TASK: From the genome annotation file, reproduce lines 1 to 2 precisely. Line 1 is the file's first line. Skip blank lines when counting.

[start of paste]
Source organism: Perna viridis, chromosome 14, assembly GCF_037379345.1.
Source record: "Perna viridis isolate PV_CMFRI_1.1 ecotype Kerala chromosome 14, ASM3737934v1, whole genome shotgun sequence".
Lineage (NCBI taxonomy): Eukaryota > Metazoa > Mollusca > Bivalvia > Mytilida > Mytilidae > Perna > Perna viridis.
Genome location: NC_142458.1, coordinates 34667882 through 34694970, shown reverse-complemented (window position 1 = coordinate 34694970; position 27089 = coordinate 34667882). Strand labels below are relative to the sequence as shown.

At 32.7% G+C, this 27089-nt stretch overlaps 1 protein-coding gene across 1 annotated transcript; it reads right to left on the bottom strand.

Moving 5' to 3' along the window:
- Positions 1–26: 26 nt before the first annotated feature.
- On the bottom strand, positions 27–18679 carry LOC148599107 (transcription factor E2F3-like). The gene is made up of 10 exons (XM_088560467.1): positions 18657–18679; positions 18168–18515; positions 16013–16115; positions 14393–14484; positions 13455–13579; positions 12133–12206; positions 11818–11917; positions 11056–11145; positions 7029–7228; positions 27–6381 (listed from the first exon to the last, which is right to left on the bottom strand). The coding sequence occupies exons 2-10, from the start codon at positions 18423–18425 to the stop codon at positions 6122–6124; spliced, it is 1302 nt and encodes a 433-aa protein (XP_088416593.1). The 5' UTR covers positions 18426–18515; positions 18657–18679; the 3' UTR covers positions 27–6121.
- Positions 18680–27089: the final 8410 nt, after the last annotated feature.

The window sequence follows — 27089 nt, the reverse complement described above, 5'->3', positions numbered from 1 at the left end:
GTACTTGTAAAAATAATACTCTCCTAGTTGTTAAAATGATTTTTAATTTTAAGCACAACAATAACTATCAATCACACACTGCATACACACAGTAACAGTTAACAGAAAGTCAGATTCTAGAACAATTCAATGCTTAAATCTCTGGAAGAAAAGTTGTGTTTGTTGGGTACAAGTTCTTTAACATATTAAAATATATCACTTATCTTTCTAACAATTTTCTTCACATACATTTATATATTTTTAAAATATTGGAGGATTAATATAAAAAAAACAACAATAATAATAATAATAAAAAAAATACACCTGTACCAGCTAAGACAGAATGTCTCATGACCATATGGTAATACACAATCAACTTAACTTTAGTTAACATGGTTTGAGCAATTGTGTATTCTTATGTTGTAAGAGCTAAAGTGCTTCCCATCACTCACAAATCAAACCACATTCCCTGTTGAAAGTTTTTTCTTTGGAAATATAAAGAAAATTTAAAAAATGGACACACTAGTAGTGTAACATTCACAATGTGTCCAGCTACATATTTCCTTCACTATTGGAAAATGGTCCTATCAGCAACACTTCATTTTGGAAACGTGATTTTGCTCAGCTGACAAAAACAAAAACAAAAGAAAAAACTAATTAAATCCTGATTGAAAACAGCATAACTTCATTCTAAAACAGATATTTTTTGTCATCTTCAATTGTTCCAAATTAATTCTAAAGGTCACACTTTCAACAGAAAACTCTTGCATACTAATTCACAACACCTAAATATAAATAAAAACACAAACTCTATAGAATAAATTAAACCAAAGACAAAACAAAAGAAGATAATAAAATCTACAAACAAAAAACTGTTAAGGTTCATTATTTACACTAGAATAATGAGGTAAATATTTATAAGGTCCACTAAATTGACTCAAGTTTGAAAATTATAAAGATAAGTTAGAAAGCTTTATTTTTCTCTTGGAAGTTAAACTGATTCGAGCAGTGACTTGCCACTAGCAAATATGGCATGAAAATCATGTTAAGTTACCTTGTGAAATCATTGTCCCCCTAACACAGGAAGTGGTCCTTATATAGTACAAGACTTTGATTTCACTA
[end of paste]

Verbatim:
Source organism: Perna viridis, chromosome 14, assembly GCF_037379345.1.
Source record: "Perna viridis isolate PV_CMFRI_1.1 ecotype Kerala chromosome 14, ASM3737934v1, whole genome shotgun sequence".